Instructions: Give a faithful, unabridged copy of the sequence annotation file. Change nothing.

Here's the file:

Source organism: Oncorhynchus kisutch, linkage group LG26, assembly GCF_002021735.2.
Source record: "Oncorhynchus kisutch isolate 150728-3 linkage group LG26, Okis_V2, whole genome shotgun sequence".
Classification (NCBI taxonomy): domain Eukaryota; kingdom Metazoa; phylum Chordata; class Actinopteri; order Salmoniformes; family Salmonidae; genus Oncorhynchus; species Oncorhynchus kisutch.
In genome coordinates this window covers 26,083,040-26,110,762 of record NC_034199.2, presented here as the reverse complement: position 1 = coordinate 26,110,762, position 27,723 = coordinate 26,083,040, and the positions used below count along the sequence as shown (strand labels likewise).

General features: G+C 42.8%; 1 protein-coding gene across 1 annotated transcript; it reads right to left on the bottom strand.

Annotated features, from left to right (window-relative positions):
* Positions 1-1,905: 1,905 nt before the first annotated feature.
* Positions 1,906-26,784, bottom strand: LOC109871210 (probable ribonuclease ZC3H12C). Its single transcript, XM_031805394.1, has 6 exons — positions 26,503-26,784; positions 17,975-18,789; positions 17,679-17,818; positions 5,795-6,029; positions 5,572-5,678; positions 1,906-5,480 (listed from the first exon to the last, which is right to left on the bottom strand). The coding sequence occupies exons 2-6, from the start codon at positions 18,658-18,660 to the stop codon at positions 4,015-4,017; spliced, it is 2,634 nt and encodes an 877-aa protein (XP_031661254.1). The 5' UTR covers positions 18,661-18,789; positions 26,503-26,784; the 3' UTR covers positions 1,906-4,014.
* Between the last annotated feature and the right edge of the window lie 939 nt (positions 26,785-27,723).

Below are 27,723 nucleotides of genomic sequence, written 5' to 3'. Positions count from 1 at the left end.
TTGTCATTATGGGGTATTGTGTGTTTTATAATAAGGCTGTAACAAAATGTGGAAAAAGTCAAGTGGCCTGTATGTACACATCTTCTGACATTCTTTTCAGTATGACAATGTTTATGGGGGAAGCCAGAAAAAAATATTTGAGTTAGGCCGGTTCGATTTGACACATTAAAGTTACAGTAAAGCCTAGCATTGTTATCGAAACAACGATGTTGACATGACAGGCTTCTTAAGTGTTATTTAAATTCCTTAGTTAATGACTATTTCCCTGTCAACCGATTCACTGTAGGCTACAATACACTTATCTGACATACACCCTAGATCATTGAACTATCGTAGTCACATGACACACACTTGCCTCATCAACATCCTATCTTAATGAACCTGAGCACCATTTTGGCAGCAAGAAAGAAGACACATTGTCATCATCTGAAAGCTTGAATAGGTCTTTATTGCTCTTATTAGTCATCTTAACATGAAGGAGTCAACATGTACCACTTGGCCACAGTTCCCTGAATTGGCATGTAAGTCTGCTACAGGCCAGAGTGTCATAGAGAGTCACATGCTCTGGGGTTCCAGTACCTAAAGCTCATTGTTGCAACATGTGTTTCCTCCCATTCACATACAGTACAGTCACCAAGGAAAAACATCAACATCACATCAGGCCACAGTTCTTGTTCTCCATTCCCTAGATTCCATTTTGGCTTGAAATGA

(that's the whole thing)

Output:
Source organism: Oncorhynchus kisutch, linkage group LG26, assembly GCF_002021735.2.
Source record: "Oncorhynchus kisutch isolate 150728-3 linkage group LG26, Okis_V2, whole genome shotgun sequence".
Classification (NCBI taxonomy): domain Eukaryota; kingdom Metazoa; phylum Chordata; class Actinopteri; order Salmoniformes; family Salmonidae; genus Oncorhynchus; species Oncorhynchus kisutch.
In genome coordinates this window covers 26,083,040-26,110,762 of record NC_034199.2, presented here as the reverse complement: position 1 = coordinate 26,110,762, position 27,723 = coordinate 26,083,040, and the positions used below count along the sequence as shown (strand labels likewise).

General features: G+C 42.8%; 1 protein-coding gene across 1 annotated transcript; it reads right to left on the bottom strand.

Annotated features, from left to right (window-relative positions):
* Positions 1-1,905: 1,905 nt before the first annotated feature.
* Positions 1,906-26,784, bottom strand: LOC109871210 (probable ribonuclease ZC3H12C). Its single transcript, XM_031805394.1, has 6 exons — positions 26,503-26,784; positions 17,975-18,789; positions 17,679-17,818; positions 5,795-6,029; positions 5,572-5,678; positions 1,906-5,480 (listed from the first exon to the last, which is right to left on the bottom strand). The coding sequence occupies exons 2-6, from the start codon at positions 18,658-18,660 to the stop codon at positions 4,015-4,017; spliced, it is 2,634 nt and encodes an 877-aa protein (XP_031661254.1). The 5' UTR covers positions 18,661-18,789; positions 26,503-26,784; the 3' UTR covers positions 1,906-4,014.
* Between the last annotated feature and the right edge of the window lie 939 nt (positions 26,785-27,723).

Below are 27,723 nucleotides of genomic sequence, written 5' to 3'. Positions count from 1 at the left end.
TTGTCATTATGGGGTATTGTGTGTTTTATAATAAGGCTGTAACAAAATGTGGAAAAAGTCAAGTGGCCTGTATGTACACATCTTCTGACATTCTTTTCAGTATGACAATGTTTATGGGGGAAGCCAGAAAAAAATATTTGAGTTAGGCCGGTTCGATTTGACACATTAAAGTTACAGTAAAGCCTAGCATTGTTATCGAAACAACGATGTTGACATGACAGGCTTCTTAAGTGTTATTTAAATTCCTTAGTTAATGACTATTTCCCTGTCAACCGATTCACTGTAGGCTACAATACACTTATCTGACATACACCCTAGATCATTGAACTATCGTAGTCACATGACACACACTTGCCTCATCAACATCCTATCTTAATGAACCTGAGCACCATTTTGGCAGCAAGAAAGAAGACACATTGTCATCATCTGAAAGCTTGAATAGGTCTTTATTGCTCTTATTAGTCATCTTAACATGAAGGAGTCAACATGTACCACTTGGCCACAGTTCCCTGAATTGGCATGTAAGTCTGCTACAGGCCAGAGTGTCATAGAGAGTCACATGCTCTGGGGTTCCAGTACCTAAAGCTCATTGTTGCAACATGTGTTTCCTCCCATTCACATACAGTACAGTCACCAAGGAAAAACATCAACATCACATCAGGCCACAGTTCTTGTTCTCCATTCCCTAGATTCCATTTTGGCTTGAAATGA